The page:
Welding helmets are PPE headgear for welders which give protection to the skin of the welder's face and neck as well as the eyes. Welding can cause flash burns, with the intense UV light from arc welding techniques causing intense sunburn like damage including arc eye, which is extremely unpleasant. This can result in long term damage to vision. The heat of the welding process throws out intense infrared radiation, sparks, spatters of flux or molten metal and fumes. All of these are inherently unpleasant and are known to pose significant long term health risks to anybody involved in the welding trade: hobbyists too!
Since their introduction in 1937 by Willson Products, manufacturers have developed an impressive array of innovations and protective benefits. Crucial features of welding helmets to look out for, include: a viewing window that lets you see the work clearly before and during the welding process. In modern welding helmets, most of these windows have an auto darkening filter that is linked to sensors. The sensor detects the initial burst of light from the arc and electronically darkens the lens within milliseconds. The big advantage of electronic auto-darkening helmets is that welders have to get lined up for the weld, then drop the helmet into place by nodding their head. This saves time but also cuts out the risk of getting caught by a premature weld start before the helmet is down! Growing awareness of the danger posed by welding fumes has led to the development of helmets ventilated by an air filtering arrangement. This is often referred to as a PAPR - Powered Air Purifying Respirator system.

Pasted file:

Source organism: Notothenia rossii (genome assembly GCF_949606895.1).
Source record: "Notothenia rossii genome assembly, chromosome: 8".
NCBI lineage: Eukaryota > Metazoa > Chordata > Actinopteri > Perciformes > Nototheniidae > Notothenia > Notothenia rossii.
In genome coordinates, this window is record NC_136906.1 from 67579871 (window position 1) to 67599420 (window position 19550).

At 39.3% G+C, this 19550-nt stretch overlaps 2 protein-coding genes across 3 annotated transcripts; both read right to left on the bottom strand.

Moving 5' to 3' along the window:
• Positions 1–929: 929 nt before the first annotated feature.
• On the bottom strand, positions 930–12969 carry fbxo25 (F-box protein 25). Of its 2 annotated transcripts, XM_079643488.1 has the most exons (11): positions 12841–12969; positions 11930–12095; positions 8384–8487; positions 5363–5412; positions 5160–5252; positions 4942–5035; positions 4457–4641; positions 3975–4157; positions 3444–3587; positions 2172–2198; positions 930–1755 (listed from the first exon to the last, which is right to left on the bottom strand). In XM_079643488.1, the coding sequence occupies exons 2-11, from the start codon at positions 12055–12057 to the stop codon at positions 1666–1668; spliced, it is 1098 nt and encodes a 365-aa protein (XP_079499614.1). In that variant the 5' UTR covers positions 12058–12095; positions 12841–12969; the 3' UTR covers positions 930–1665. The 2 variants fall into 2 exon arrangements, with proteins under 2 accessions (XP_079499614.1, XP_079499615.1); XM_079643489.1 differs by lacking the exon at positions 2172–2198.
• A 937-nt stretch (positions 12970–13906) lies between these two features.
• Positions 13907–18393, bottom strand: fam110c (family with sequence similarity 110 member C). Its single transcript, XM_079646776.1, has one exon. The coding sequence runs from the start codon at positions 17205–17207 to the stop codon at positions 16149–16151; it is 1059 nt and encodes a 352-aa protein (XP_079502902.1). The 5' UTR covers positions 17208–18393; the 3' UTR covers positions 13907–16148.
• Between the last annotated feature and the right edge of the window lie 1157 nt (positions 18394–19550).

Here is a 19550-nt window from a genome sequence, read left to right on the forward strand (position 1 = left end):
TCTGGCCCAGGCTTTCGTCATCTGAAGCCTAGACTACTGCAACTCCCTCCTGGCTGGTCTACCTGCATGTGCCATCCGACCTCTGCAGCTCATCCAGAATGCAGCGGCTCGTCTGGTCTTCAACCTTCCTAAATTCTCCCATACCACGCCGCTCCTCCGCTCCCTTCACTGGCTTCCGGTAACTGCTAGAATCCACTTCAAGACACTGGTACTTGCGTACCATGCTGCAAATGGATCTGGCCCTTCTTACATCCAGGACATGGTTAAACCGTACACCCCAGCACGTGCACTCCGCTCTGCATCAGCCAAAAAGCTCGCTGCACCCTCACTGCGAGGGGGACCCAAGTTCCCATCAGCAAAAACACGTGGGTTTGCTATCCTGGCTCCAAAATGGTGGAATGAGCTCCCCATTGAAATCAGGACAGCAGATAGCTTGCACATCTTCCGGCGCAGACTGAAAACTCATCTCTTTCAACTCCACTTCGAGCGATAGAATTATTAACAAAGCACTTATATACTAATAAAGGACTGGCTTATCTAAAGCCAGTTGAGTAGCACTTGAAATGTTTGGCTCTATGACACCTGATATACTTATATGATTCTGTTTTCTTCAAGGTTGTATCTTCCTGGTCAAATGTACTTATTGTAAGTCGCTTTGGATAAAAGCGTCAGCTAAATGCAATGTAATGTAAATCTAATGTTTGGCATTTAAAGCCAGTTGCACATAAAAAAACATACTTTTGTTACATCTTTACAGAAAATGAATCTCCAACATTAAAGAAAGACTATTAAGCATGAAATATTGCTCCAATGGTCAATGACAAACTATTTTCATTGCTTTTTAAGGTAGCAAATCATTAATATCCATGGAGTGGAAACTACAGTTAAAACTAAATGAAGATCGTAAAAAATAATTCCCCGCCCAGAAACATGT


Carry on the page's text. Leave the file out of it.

What is an Auto Darkening Welding Helmet?
Auto darkening helmets use an electronically controlled LCD shutter to react rapidly to the initial lighting of the welding arc. The light sensors in the front of the helmet can trigger the LCD filter to darken in as little as 1/25 of a millisecond!